Why is there no internet?

“Oh, God knows! It’s just ridiculous. They say if there’s internet, it gives people an unfair advantage, but I just think that’s rubbish. All business in the entire world needs the internet to function, so why is there a TV show that professes to be serious in business, but doesn’t use internet? It doesn’t make sense to me. I guess in terms of filming it might be boring to have people just tapping away on laptops constantly. It’s far more interesting to film people running around London and calling people frantically all the time. At the end of the day, you have to remember it’s a TV show and they’re making it to be entertaining.”

What do you think about your fellow contestant Selina Waterman-Smith’s provocative recent comments about the show?

“Do you know what, I don’t even follow what she says any more. I just think it’s best to ignore her. I know she said something about the show being rigged and the finalists being chosen in advance, but I think everyone knows that they’re just the words of a bitter person. Obviously it’s a TV show so it’s not entirely real. You’re not really just running into those shops – the BBC has to pre-authorise them for filming and stuff like that.”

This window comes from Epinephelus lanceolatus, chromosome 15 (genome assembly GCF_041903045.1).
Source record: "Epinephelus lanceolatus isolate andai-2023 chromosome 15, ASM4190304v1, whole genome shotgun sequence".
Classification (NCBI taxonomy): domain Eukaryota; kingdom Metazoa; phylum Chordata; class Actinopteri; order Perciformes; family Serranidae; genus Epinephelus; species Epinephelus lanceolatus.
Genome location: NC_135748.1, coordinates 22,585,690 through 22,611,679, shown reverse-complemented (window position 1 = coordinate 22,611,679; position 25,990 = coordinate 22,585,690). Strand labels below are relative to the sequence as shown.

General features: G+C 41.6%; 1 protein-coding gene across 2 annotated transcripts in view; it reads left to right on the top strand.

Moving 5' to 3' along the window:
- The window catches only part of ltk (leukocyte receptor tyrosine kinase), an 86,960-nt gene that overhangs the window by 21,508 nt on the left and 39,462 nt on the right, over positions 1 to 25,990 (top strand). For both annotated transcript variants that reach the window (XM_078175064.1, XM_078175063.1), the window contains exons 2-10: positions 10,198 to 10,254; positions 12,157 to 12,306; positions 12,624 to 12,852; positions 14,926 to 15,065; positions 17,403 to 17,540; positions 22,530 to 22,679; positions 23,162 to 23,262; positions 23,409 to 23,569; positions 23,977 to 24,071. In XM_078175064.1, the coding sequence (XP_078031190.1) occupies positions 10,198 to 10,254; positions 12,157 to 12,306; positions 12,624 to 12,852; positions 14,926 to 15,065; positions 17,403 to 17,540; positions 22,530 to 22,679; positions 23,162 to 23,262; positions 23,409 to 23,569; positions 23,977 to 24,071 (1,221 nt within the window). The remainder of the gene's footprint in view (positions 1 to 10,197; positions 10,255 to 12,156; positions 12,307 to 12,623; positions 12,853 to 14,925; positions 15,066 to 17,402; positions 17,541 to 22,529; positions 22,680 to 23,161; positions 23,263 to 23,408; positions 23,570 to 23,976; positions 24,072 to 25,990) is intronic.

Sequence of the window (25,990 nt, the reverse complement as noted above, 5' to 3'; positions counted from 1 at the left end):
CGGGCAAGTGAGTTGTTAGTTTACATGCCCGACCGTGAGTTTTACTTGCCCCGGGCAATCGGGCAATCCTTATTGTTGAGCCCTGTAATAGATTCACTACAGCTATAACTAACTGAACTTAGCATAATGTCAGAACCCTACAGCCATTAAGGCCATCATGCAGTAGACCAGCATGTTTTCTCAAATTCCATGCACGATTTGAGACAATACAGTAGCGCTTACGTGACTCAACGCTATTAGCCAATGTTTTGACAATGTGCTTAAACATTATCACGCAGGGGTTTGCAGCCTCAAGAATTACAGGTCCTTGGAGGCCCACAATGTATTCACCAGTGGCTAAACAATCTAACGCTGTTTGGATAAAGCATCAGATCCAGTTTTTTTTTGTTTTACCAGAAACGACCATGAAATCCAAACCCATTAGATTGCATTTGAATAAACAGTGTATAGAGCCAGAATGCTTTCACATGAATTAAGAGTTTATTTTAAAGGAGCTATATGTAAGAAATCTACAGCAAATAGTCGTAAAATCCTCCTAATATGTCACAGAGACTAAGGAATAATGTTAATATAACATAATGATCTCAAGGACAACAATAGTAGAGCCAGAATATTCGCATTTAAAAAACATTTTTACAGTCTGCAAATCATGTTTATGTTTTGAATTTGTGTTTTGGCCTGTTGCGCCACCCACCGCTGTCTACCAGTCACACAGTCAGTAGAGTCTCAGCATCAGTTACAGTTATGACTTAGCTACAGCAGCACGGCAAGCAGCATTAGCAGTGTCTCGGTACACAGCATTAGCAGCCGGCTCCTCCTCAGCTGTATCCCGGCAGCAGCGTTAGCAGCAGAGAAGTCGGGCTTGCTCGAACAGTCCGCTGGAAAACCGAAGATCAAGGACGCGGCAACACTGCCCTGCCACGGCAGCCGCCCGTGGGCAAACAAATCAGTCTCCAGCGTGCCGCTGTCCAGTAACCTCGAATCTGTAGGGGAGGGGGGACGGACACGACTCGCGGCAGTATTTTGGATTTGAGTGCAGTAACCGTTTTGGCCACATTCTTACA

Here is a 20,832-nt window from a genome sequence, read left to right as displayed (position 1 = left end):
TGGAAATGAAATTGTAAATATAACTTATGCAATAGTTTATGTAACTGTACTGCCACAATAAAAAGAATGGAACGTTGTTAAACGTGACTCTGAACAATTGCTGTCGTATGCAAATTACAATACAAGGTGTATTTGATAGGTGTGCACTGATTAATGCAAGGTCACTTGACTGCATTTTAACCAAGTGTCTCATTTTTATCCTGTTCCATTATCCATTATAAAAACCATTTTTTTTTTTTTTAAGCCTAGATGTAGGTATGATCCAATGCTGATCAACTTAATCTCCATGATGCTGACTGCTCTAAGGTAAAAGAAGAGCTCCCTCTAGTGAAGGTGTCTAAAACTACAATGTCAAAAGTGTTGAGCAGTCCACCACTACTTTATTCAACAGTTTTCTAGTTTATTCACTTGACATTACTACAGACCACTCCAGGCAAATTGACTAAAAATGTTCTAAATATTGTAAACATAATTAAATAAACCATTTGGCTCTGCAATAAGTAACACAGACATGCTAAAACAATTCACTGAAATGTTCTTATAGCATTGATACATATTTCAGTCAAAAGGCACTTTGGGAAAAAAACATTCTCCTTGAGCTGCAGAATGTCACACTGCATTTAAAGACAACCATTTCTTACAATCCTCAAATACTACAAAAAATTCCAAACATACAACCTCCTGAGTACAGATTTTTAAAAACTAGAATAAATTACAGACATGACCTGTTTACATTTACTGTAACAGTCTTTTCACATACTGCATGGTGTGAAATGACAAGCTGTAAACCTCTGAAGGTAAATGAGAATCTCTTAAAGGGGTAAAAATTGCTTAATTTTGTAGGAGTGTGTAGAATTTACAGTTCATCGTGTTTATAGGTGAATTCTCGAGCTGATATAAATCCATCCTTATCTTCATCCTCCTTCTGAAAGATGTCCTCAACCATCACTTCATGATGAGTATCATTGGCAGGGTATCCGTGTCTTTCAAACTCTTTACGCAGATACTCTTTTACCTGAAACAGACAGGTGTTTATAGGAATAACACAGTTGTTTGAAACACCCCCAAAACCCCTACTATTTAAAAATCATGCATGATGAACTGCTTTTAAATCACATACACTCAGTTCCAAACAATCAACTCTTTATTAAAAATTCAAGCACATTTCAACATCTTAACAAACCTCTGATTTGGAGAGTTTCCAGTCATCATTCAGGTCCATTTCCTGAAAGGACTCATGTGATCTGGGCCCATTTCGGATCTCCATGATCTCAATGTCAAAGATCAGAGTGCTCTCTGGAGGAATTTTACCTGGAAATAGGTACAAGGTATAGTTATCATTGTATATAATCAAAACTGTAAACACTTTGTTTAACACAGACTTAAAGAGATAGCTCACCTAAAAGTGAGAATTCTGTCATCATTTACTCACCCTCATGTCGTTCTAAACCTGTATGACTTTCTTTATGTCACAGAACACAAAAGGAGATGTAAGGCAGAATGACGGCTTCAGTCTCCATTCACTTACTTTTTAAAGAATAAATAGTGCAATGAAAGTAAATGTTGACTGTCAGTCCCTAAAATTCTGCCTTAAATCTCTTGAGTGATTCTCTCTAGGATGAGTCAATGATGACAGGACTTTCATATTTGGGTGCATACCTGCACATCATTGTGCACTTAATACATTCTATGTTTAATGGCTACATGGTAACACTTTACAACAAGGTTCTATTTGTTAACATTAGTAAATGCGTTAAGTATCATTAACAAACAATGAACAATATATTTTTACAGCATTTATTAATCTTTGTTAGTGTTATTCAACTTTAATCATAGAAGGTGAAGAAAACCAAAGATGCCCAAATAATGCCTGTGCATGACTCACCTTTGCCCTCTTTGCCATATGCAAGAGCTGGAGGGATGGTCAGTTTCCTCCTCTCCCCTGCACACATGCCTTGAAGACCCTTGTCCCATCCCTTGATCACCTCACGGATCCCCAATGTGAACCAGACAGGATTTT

She appeared to insinuate that people on the show were leaking stories about her to the press.

“I mean, it’s just ludicrous. She has a personal PR man who’s going to all these papers to sell the stories – the show’s not leaking a thing, the show’s desperately trying to stop these stories coming out…. It’s weird, she thinks she’s some kind of celebrity, but no one cares, or they shouldn’t care anyway. I kind of wish they didn’t care because then she wouldn’t have a platform.”

Who’s more stressful to have trailing you around: Claude Littner or Karren Brady?

“Oh Karren, hands down! Claude is really fair – when you do something stupid, he brings it up, but he’s also quick to praise when it’s deserved. I really like Claude: he’s got a really nice manner to him, he’s very intelligent, he’s quite calm and relaxing. Whereas Karren is just very pushy. Like, when we were doing the book task, she was sitting there saying: ‘The illustrator’s here! The illustrator’s here! They’ve been here for three hours, don’t you want to speak to them?’ I was like, ‘No, I don’t, I haven’t finished the book.’ Then she’d ask you again five minutes later. It was like, ‘Just be quiet, for five minutes, please.’ So yeah, I would say Claude is better.”

Is Sir Alan as intimidating as he seems?

“I mean, probably not unless you get to the final five. Because you don’t really get to spend that much time with him. You literally see him when he tells you what the task is and then again in the boardroom: that’s it. So we don’t get to know him any better than the TV audience does. It’s so funny, everyone asks you for your impression of him, but I’d say during the whole process, for me anyway, he wasn’t prominently at the front of my mind. It was always about the task and the other candidates, because those were the things you were constantly focusing on.”

Gobble Gruff by Sam Curry and Elle Stevenson is available to buy from Wednesday (December 16) on Amazon.